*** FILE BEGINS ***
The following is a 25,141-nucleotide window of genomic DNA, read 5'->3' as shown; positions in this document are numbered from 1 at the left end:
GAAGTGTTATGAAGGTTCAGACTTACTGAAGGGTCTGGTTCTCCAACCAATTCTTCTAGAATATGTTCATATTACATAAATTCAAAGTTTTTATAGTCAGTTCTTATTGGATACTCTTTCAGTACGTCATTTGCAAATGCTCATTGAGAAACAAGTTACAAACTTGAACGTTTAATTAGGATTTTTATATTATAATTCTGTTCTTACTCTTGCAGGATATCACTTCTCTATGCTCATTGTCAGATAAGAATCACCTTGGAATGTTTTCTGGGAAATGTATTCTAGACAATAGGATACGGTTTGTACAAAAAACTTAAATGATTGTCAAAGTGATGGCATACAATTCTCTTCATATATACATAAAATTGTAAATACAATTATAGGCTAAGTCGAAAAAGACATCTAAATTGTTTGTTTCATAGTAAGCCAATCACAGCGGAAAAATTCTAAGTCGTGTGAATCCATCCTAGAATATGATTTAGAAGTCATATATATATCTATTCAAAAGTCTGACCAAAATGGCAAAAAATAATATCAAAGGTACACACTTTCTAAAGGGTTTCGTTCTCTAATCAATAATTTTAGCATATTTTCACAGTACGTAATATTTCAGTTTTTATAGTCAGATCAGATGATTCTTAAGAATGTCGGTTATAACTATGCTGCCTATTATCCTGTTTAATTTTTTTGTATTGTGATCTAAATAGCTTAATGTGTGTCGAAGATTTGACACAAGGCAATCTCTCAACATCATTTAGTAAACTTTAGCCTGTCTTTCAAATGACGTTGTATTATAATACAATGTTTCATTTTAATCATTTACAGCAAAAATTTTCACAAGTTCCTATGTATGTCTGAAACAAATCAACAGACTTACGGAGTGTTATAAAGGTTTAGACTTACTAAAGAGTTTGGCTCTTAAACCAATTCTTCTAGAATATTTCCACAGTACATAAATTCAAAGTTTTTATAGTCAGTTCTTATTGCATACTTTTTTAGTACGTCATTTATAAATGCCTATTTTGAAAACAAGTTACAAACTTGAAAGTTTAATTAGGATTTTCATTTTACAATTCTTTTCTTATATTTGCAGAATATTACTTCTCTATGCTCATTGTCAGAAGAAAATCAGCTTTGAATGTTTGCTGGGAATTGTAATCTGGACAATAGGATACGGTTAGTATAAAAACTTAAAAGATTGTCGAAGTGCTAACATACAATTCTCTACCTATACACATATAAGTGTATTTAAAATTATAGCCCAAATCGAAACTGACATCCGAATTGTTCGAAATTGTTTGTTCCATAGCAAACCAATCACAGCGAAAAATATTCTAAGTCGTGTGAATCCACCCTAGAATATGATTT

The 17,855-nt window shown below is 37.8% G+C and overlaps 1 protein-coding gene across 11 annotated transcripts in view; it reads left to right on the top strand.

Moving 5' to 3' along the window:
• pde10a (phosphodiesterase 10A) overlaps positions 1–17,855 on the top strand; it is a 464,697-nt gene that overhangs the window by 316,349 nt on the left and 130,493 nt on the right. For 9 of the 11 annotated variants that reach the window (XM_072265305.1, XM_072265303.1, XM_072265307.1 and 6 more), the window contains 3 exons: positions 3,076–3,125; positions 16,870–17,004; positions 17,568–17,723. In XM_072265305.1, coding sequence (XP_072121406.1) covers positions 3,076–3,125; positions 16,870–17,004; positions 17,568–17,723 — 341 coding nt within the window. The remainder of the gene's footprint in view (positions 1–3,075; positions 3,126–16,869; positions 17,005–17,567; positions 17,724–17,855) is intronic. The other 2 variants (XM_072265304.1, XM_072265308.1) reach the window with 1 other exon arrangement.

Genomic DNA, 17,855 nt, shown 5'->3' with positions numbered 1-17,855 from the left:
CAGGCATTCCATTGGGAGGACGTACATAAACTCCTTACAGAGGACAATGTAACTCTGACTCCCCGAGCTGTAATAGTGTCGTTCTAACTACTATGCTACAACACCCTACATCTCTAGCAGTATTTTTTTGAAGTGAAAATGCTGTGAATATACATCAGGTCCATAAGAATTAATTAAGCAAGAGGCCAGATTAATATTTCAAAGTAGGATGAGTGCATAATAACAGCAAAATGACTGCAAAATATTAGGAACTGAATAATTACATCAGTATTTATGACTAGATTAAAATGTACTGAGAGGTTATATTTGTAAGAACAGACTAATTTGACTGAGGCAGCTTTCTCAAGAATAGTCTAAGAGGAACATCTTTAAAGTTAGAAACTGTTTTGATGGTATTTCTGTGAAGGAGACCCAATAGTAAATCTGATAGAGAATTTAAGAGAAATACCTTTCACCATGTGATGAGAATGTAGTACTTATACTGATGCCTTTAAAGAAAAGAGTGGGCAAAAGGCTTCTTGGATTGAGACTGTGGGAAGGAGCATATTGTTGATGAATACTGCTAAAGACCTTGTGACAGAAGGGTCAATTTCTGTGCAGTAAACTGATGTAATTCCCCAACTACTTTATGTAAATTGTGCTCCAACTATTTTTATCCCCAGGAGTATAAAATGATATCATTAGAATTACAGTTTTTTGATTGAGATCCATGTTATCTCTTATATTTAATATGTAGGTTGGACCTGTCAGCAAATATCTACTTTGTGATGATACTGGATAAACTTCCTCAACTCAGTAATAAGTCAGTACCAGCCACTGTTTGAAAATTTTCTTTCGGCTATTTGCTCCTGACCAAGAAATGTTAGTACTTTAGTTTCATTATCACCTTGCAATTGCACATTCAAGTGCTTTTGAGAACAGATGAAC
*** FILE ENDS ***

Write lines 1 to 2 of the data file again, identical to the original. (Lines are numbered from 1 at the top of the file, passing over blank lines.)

The following is a 25,141-nucleotide window of genomic DNA, read 5'->3' as shown; positions in this document are numbered from 1 at the left end:
GAAGTGTTATGAAGGTTCAGACTTACTGAAGGGTCTGGTTCTCCAACCAATTCTTCTAGAATATGTTCATATTACATAAATTCAAAGTTTTTATAGTCAGTTCTTATTGGATACTCTTTCAGTACGTCATTTGCAAATGCTCATTGAGAAACAAGTTACAAACTTGAACGTTTAATTAGGATTTTTATATTATAATTCTGTTCTTACTCTTGCAGGATATCACTTCTCTATGCTCATTGTCAGATAAGAATCACCTTGGAATGTTTTCTGGGAAATGTATTCTAGACAATAGGATACGGTTTGTACAAAAAACTTAAATGATTGTCAAAGTGATGGCATACAATTCTCTTCATATATACATAAAATTGTAAATACAATTATAGGCTAAGTCGAAAAAGACATCTAAATTGTTTGTTTCATAGTAAGCCAATCACAGCGGAAAAATTCTAAGTCGTGTGAATCCATCCTAGAATATGATTTAGAAGTCATATATATATCTATTCAAAAGTCTGACCAAAATGGCAAAAAATAATATCAAAGGTACACACTTTCTAAAGGGTTTCGTTCTCTAATCAATAATTTTAGCATATTTTCACAGTACGTAATATTTCAGTTTTTATAGTCAGATCAGATGATTCTTAAGAATGTCGGTTATAACTATGCTGCCTATTATCCTGTTTAATTTTTTTGTATTGTGATCTAAATAGCTTAATGTGTGTCGAAGATTTGACACAAGGCAATCTCTCAACATCATTTAGTAAACTTTAGCCTGTCTTTCAAATGACGTTGTATTATAATACAATGTTTCATTTTAATCATTTACAGCAAAAATTTTCACAAGTTCCTATGTATGTCTGAAACAAATCAACAGACTTACGGAGTGTTATAAAGGTTTAGACTTACTAAAGAGTTTGGCTCTTAAACCAATTCTTCTAGAATATTTCCACAGTACATAAATTCAAAGTTTTTATAGTCAGTTCTTATTGCATACTTTTTTAGTACGTCATTTATAAATGCCTATTTTGAAAACAAGTTACAAACTTGAAAGTTTAATTAGGATTTTCATTTTACAATTCTTTTCTTATATTTGCAGAATATTACTTCTCTATGCTCATTGTCAGAAGAAAATCAGCTTTGAATGTTTGCTGGGAATTGTAATCTGGACAATAGGATACGGTTAGTATAAAAACTTAAAAGATTGTCGAAGTGCTAACATACAATTCTCTACCTATACACATATAAGTGTATTTAAAATTATAGCCCAAATCGAAACTGACATCCGAATTGTTCGAAATTGTTTGTTCCATAGCAAACCAATCACAGCGAAAAATATTCTAAGTCGTGTGAATCCACCCTAGAATATGATTT